Landmarks Holds Public Hearing for Proposed Linden Street Historic District in Bushwick

Part of the proposed Linden Street Historic District. Image Credit: LPC.

On February 28, 2023, the Landmarks Preservation Commission held a public hearing for the proposed Linden Street Historic District, located in Bushwick, Brooklyn. The proposed district consists of 32 brick and brownstone row houses located from 3 through 13 Linden Street on the south side of the street and 15 through 55 Linden Street on the north side of the street between Bushwick Avenue and Broadway. The proposed historic district would be the first in Bushwick.

The row houses were constructed between 1885 and 1901 by several Brooklyn architects and depict a variety of architectural styles. Several houses were developed by Samuel M. Meeker, a lawyer and founder of Williamsburgh Savings Bank. Frank Keith Irving, an architect, designed the ten Queen Anne-style row houses closest to Bushwick Avenue. These houses, built in 1888, have decorative terra cotta panels, stained glass transom windows, and the end house has a mansard roof and pedimented attic windows. 

Several adjacent houses were built in the neo-Greek style, designed by Edward F. Gaylor in 1885. These houses have incised-lintel designs with tall stoops and decorative ironwork. Near Broadway, there are three brownstones with projecting bays and Renaissance Revival-style details. These homes were designed by Benjamin Finksieper in 1901. Another 11 Renaissance Revival style homes were developed in 1894 by Charles E. Palmer. These homes have rusticated brownstone facades, alternating angled bays and nice front yards. 

While the houses in the proposed historic district have a variety of details, they share common traits like height, color, materials, recessed entries, decorative cornices, and fenestration patterns along the facades. While minor repairs have been done to replace doors, windows or metalwork, the houses have good integrity of their original construction and visually compliment each other. 

The houses also represent a time of Bushwick’s growth. Bushwick is one of the original six towns in Brooklyn chartered by the Dutch in 1661. Over the 18th and early 19th century, much of Brooklyn remained underdeveloped, with small towns and roadways and farmland. Bushwick became part of the city of Brooklyn in 1854. When the Broadway elevated train service opened in the late 1880s, it allowed for a rapid expansion for areas like Bushwick. Over a decade, row houses were developed over the area, and this block of Linden Street is one of the first areas that were developed with masonry houses that still remains intact today.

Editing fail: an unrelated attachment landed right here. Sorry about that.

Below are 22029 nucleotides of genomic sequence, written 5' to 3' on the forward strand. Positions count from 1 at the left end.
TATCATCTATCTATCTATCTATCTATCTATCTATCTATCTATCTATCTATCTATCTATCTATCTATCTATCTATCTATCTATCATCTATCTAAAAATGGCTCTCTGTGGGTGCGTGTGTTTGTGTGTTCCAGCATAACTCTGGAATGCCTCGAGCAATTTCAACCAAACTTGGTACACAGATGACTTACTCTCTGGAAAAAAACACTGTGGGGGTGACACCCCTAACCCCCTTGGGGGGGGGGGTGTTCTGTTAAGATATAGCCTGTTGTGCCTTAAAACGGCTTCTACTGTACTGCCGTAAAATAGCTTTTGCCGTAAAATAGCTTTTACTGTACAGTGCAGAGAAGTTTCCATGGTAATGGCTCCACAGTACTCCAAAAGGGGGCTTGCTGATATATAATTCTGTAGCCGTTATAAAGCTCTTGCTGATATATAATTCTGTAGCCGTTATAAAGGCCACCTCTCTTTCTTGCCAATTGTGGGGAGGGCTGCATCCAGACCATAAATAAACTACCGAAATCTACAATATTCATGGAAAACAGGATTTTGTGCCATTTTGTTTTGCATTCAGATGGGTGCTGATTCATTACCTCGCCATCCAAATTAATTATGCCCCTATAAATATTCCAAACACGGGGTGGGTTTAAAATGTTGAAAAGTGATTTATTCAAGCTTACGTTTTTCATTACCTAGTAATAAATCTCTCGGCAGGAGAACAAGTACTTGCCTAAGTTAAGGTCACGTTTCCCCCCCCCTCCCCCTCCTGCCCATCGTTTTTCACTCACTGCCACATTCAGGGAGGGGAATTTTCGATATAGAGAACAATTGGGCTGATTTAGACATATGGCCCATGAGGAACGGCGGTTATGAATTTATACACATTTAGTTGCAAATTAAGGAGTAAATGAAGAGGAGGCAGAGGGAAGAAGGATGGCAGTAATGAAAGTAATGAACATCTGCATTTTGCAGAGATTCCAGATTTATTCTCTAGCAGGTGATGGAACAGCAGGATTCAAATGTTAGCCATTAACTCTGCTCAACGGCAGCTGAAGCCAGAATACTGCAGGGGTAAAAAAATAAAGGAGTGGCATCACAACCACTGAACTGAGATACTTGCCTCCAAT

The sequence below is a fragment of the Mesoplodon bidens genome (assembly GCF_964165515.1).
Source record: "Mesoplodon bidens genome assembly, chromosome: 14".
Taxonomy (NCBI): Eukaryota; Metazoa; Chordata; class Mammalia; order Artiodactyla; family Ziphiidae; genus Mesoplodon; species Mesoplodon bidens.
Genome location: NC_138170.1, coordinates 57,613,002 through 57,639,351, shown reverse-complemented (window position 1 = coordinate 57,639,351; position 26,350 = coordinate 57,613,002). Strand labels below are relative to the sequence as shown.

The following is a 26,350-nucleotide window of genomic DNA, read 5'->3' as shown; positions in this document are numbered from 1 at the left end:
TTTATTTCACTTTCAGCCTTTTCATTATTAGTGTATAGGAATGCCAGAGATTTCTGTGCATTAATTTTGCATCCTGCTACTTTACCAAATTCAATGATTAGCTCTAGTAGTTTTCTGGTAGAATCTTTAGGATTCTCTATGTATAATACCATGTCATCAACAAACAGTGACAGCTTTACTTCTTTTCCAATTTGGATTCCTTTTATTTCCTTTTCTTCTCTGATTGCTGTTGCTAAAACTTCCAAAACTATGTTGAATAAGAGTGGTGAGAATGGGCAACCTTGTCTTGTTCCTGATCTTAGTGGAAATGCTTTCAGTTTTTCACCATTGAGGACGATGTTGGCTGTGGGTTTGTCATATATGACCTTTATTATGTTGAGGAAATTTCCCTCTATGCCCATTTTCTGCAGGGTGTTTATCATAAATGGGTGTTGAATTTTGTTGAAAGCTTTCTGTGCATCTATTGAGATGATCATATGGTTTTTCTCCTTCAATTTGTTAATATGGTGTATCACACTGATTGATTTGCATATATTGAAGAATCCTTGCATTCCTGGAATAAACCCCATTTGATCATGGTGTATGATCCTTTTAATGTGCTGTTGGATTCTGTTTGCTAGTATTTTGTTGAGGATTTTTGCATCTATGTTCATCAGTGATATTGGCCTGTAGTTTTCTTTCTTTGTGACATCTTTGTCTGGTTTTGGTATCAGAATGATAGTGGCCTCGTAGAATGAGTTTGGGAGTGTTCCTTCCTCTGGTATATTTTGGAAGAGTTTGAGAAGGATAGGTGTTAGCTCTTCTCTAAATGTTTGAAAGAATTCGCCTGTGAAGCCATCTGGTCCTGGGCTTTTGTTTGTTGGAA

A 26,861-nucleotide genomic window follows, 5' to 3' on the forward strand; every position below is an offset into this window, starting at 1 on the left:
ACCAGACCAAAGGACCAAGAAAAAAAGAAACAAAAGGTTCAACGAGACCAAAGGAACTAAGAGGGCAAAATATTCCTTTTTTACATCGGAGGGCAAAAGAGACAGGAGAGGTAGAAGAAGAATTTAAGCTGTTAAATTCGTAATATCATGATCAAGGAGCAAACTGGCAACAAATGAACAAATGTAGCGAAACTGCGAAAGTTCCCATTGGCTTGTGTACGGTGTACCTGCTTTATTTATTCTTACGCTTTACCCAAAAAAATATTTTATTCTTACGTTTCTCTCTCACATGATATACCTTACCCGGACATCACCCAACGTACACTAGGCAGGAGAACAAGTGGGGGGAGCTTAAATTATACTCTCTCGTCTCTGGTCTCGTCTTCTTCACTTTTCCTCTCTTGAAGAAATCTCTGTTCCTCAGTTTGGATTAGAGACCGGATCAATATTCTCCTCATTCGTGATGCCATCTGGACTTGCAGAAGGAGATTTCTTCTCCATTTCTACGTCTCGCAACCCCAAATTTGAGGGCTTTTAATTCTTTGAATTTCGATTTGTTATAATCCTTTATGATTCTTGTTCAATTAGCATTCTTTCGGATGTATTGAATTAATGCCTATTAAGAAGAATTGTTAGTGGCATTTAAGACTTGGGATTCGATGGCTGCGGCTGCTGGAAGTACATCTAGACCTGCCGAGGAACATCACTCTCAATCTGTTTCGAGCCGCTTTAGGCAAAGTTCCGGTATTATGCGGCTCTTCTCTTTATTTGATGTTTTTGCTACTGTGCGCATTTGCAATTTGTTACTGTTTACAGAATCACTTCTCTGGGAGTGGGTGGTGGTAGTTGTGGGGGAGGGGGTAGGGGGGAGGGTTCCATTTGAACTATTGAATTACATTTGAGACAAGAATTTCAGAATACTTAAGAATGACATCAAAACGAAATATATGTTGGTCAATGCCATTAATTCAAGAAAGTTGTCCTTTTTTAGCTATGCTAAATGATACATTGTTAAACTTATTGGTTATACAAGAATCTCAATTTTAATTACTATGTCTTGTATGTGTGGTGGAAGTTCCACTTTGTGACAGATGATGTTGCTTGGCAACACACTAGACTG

Several people testified at the public hearing. Lucie Levine of the Historic Districts Council spoke in support of the application, stating that the proposed historic district is a “standout block” and encouraged the Landmarks Preservation Commission to continue to explore additional significant architectural and cultural sites in Bushwick. 

Kelly Carroll, an advisor to the Bushwick Historic Preservation Association, also testified in support of the designation by praising the architectural features and details of the row house. She also talked about how the designation is a cumulation of efforts for a decade to preserve the area. Carroll also encouraged Landmarks to consider the designation of two apartment buildings on the block. 

Deborah Hicks, a resident of Linden Street, spoke in support of the designation and shared her love for the block she has called home for decades. Alan Gamboa, another resident, supported the preservation of the block but shared a concern about limits from Landmarks on the installation of solar paneling or other green infrastructure in designated buildings or districts. Laura Paris, a resident and member of the Bushwick Historic Preservation Association, supported the designation and was excited to see Bushwick get the attention of the Landmarks Preservation Commission. Additional residents and preservation advocates spoke in support of the designation, and Landmarks received five letters in support. 

Erik Nilsen, a Bushwick resident and member of Open New York, a housing advocacy group, testified in opposition to the designation, as he believed that during an ongoing housing crisis citywide it was unconscionable to limit development in an area that is close to a commercial and transit hub. 

Landmarks Chair Sarah Carroll addressed the concerns about solar panels, stating that Landmarks does approve the installation of solar panels and that the majority of applications for the installation of solar panels in row houses are approved at the staff level. The applications that aren’t approved at the staff level go before the full commission to be reviewed on a case-by-case basis. According to Carroll, the Commission has “wholeheartedly embraced the idea of solar panels” and found ways to approve the installation of panels that don’t take away from the architectural features of a protected building. She encouraged building owners with concerns to reach out to the agency.  

Landmarks will vote to designate at a later date. 

By: Veronica Rose (Veronica is the CityLaw fellow and a New York Law School graduate, Class of 2018.)

LPC: Linden Street Historic District, LP-2665 (February 28, 2023).


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